A New England Nun Essay

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Pryse offers a feminist reading of "A New England Nun," interpreting Louisa Ellis's rejection of marriage—a conventional, expected role for a woman of her era—as a positive, self-affirming choice to make for herself a way of life that ensures her the greatest personal happiness and freedom.

In his biography of Mary Wilkins Freeman [Mary E. Wilkins Freeman, 1956], Edward Foster writes that "'A New England Nun' . . . has been considered Miss Wilkins' definitive study of the New England spinster." Yet because the spinster has traditionally carried such negative connotations, critics and historians have either phrased their praise of Freeman as apologies for her "local" or "narrow" subject matter, or deemed her depiction of Louisa Ellis in "A New England Nun" as ironic. Jay Martin views her as "an affectionately pathetic but heroic symbol of the rage for passivity." He judges that protagonists like her "have no purpose...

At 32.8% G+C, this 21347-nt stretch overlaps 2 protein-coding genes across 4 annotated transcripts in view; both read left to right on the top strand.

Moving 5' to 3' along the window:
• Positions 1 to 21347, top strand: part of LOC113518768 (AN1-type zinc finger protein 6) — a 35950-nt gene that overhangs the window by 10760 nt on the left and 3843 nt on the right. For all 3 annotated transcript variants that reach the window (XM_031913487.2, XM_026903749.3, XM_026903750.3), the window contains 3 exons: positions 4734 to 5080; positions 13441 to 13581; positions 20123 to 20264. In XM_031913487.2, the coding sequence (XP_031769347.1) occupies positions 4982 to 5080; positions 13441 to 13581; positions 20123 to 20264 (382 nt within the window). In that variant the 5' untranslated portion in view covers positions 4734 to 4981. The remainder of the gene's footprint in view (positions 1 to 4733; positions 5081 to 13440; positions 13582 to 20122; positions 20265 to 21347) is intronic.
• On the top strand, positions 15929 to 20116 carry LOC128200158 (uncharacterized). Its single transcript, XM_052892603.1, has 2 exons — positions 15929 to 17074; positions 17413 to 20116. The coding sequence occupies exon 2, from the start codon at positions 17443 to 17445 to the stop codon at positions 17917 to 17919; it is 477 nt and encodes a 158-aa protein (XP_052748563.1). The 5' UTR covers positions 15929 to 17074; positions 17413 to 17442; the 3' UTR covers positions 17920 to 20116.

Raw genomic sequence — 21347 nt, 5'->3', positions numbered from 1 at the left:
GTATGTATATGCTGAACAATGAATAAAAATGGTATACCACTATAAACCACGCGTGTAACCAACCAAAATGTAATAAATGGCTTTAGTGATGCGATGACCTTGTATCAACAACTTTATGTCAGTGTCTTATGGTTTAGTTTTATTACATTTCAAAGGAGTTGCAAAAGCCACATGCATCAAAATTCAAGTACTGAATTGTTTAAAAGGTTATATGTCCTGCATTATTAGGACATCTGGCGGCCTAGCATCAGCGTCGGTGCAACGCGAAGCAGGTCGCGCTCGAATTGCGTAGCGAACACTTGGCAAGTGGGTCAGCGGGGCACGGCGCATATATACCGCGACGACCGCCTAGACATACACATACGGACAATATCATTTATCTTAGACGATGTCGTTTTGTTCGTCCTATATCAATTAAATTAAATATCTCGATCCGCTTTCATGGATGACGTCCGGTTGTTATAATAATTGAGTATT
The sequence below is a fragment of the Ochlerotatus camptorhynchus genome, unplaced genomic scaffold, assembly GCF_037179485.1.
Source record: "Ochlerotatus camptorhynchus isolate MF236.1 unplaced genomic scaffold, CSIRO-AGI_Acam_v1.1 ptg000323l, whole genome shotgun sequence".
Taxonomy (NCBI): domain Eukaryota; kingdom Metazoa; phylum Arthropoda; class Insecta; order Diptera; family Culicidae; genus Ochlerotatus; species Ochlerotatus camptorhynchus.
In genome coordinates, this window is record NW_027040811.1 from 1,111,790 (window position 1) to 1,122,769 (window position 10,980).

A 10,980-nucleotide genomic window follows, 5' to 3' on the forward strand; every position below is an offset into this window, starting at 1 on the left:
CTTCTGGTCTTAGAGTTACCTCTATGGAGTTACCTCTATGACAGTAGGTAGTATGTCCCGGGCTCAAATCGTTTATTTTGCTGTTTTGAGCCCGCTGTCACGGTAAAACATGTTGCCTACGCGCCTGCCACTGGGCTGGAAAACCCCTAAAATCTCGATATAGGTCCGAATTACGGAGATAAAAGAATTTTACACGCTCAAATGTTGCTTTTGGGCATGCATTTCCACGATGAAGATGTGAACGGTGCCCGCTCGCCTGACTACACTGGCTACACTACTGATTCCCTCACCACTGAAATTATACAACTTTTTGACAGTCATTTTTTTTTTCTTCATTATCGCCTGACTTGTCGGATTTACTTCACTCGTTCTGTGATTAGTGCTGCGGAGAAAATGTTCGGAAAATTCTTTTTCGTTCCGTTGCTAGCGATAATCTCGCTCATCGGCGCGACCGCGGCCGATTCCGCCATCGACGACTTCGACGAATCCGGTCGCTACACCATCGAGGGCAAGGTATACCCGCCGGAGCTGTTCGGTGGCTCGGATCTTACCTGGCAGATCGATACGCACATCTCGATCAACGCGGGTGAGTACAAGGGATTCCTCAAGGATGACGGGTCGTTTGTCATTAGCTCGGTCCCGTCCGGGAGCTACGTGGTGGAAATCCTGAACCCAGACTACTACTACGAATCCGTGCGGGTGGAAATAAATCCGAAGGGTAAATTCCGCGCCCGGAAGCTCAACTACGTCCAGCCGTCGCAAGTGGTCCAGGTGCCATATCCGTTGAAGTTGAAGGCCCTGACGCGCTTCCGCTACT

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This section contains 3,303 words
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Buy the A New England Nun Study Guide
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